Farm fresh food, locally produced wine, fascinating conversation about sustainable agriculture and an award-winning movie documentary will all be featured Sunday, July 13 from 7 to 9 p.m. at Jasper Winery in Des Moines. The event marks the Iowa premiere of "Ground Operations: Battlefields to Farmfields", and an opportunity to visit with California film-maker Dulanie Ellis.
The event will feature locally grown, farm-fresh food, Iowa wines and a panel discussion following the film. The event is sponsored by Women Food and Ag Network (WFAN) in partnership with the Farmer Veteran Coalition of Iowa, the Leopold Center for Sustainable Agriculture, Edible Iowa River Valley, and many other organizations.
Ground Operations follows an ensemble of young men and women who tell us why they joined the military, how the war changed them, how they've struggled to return home, and ultimately, how they found farming and ranching to be the fulfillment of a dream. Ellis says agriculture is a logical step for combat veterans, because the USDA is calling for one million new farmers and ranchers in the next 10 years.
Film-maker to attend screening event, and panel discussion
Following the screening, Dulanie will be joined by Leigh Adcock of WFAN and Iowa farmer veteran Ashley Wilson to discuss farming, local foods and solutions that include veterans. The panel discussion will offer the audience an opportunity to ask questions.
This movie documentary won the Audience Favorite award at the DocUtah International Film Festival, and Best Solution at the Cinema Verde Environmental Film Festival. Ellis had a long career as script supervisor before becoming associate producer on the Academy Award-nominated documentary, "Mighty Times: The Legacy of Rosa Parks". She launched her own company, Walk Your Talk Productions, in 2000 to address issues about protecting America's food security. Ground Operations is her fifth film about sustainable agriculture.
For more information and to purchase tickets visit www.groundoperations.net.
Admission is $20, and includes an array of local food and a donation to WFAN and to learn more about WFAN's programming to help women veterans who want to farm.
WFAN organization welcomes new executive director
In other news announced by WFAN recently, Bridget Holcomb of Madison, Wis., has been named the new executive director for Women, Food and Agriculture Network. WFAN is a Midwest-based network of women engaged in all aspects of healthy food and farming, with more than 5,000 members nationwide.
"WFAN is very fortunate to welcome Bridget as the next executive director," says current executive director Leigh Adcock. "Bridget has the skill set and personal qualities we were looking for to take WFAN to the next level as an organization."
Adcock adds, "Bridget has a background in sustainable agriculture advocacy, focusing on conservation, local food markets, and farmland preservation. She previously worked with the Michael Fields Agricultural Institute in Wisconsin, and the Illinois Stewardship Alliance. Before coming to WFAN, she earned a master's degree in public affairs with an emphasis in non-profit management from the University of Wisconsin-Madison. Bridget is an avid gardener, biker, and hula-hooper.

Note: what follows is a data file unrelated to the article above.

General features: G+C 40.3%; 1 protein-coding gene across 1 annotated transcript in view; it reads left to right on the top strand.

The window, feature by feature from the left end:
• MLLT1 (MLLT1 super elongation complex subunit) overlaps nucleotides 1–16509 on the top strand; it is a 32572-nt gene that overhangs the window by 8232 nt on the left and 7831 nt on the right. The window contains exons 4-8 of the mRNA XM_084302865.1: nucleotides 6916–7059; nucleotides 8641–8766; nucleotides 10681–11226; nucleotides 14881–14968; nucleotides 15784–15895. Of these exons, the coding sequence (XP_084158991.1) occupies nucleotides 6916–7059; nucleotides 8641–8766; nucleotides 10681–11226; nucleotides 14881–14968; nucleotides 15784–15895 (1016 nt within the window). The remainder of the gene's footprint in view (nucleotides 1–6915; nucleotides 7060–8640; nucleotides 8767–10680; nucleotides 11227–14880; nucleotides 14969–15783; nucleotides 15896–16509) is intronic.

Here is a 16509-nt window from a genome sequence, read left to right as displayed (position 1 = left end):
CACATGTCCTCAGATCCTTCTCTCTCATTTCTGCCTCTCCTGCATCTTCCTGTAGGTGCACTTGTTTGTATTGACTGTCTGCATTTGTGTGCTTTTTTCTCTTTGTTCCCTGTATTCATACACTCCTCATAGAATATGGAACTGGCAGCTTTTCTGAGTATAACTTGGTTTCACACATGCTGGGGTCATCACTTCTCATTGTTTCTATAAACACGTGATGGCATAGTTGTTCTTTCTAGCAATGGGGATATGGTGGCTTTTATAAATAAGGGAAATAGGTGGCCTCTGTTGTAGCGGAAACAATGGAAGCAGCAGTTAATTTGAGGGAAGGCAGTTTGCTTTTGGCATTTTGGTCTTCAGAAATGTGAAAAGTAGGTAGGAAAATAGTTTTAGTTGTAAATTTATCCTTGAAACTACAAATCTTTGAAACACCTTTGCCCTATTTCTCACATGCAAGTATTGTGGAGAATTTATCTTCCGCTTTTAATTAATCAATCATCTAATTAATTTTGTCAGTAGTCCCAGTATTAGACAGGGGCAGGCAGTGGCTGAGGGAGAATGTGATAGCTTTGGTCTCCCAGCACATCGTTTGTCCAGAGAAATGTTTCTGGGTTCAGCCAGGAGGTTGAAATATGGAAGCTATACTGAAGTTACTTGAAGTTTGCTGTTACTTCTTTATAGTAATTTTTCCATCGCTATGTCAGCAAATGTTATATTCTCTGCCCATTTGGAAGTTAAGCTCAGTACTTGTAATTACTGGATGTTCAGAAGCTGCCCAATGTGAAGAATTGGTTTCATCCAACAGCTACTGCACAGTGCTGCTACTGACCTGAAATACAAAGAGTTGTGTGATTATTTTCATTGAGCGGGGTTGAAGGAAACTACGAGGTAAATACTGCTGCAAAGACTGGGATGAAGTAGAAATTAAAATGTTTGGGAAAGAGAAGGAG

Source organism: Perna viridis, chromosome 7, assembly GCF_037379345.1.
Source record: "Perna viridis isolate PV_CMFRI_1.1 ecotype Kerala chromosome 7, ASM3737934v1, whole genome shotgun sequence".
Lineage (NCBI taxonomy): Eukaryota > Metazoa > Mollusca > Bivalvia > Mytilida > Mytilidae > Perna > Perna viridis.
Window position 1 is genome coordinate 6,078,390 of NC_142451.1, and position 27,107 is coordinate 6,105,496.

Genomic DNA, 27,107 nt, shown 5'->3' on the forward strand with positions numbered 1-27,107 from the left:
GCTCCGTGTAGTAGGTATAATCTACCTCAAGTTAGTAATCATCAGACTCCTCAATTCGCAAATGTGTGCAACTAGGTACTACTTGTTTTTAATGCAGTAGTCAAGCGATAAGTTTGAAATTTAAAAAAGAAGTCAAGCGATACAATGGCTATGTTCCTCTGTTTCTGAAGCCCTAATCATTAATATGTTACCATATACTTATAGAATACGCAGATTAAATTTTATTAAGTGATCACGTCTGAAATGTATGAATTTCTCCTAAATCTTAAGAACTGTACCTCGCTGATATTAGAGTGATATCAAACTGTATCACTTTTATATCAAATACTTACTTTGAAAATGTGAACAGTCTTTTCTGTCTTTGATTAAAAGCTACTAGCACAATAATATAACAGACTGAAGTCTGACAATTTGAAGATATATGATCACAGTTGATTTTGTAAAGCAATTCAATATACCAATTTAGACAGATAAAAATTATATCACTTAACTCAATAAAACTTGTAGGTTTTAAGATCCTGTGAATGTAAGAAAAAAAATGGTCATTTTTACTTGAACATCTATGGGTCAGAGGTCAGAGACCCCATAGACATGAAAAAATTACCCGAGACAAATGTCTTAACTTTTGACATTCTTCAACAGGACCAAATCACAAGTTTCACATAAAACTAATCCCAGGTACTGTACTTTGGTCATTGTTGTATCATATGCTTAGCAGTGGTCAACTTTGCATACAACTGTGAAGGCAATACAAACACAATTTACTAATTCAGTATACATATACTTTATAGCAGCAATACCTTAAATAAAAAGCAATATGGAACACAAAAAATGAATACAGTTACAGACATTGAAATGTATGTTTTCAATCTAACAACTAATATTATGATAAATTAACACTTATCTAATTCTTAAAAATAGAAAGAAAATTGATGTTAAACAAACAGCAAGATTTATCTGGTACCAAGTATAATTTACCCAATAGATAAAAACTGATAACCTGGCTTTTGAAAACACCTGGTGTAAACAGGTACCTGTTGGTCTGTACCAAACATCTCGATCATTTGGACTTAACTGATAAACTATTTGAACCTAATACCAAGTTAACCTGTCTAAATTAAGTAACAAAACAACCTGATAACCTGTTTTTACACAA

Holcomb will strive to continue WFAN leaders' legacy
"I feel so fortunate to work for WFAN, and I recognize that I have big shoes to fill," says Bridget Holcomb. "Denise O'Brien and Leigh Adcock have led WFAN to what it is today, and I want to honor what they have accomplished by growing the network and the programming they have worked so hard to build."
Bridget will continue to live in Madison, but will travel frequently to Iowa and nearby states to meet with WFAN's staff and board members, and the program partners who have helped build WFAN's foundation as a regional and — increasingly — a national voice for women in sustainable agriculture.
"WFAN's search committee, led by Steph Larsen, worked very hard over an eight-month period on the recruitment, interview and hiring process," says WFAN board chair Dana Foster. "We are confident that we have found the very best candidate for the position in Bridget. We look forward to continuing WFAN's growth with her as director."
WFAN marks 17 years of advocacy, now has 5,000 members
WFAN was founded in 1997 by Iowa organic farmer Denise O'Brien and a small group of other visionary women, who recognized the absence of women's voices in agricultural policy. Denise was also the first coordinator, from 1997 to 2008. At that time, Leigh Adcock took on the position of executive director, helping to grow the organization from 300 members to more than 5,000 nationwide.
"Women are central to agriculture, whether they are farmers, landowners, educators, or eaters," says Bridget Holcomb. "We know the power that women hold, and we empower women to change the food system."
In 2013, WFAN hosted the 4th National Conference for Women in Sustainable Agriculture, drawing 400 participants from all over the world to Des Moines for three days of workshops, field tours and locally sourced meals. Bridget Holcomb and Leigh Adcock will share the executive director role during July and August, and Leigh will continue to help with grant projects and the 2014 annual conference into the fall to facilitate a smooth transition."